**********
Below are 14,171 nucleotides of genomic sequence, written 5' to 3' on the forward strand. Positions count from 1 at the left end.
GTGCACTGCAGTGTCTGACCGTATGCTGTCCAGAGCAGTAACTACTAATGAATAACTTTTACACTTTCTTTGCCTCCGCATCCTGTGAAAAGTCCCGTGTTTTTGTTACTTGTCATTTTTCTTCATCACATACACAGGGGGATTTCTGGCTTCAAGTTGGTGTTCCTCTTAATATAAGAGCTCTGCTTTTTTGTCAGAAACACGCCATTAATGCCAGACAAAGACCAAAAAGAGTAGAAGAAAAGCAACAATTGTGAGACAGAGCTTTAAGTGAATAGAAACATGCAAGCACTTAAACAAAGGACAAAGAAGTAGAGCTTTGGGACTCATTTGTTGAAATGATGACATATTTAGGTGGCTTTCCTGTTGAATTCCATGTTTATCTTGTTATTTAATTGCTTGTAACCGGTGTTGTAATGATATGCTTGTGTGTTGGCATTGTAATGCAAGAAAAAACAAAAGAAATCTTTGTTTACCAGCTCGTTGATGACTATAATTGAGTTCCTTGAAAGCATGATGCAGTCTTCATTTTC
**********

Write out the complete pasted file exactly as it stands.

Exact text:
Below are 14,171 nucleotides of genomic sequence, written 5' to 3' on the forward strand. Positions count from 1 at the left end.
GTGCACTGCAGTGTCTGACCGTATGCTGTCCAGAGCAGTAACTACTAATGAATAACTTTTACACTTTCTTTGCCTCCGCATCCTGTGAAAAGTCCCGTGTTTTTGTTACTTGTCATTTTTCTTCATCACATACACAGGGGGATTTCTGGCTTCAAGTTGGTGTTCCTCTTAATATAAGAGCTCTGCTTTTTTGTCAGAAACACGCCATTAATGCCAGACAAAGACCAAAAAGAGTAGAAGAAAAGCAACAATTGTGAGACAGAGCTTTAAGTGAATAGAAACATGCAAGCACTTAAACAAAGGACAAAGAAGTAGAGCTTTGGGACTCATTTGTTGAAATGATGACATATTTAGGTGGCTTTCCTGTTGAATTCCATGTTTATCTTGTTATTTAATTGCTTGTAACCGGTGTTGTAATGATATGCTTGTGTGTTGGCATTGTAATGCAAGAAAAAACAAAAGAAATCTTTGTTTACCAGCTCGTTGATGACTATAATTGAGTTCCTTGAAAGCATGATGCAGTCTTCATTTTC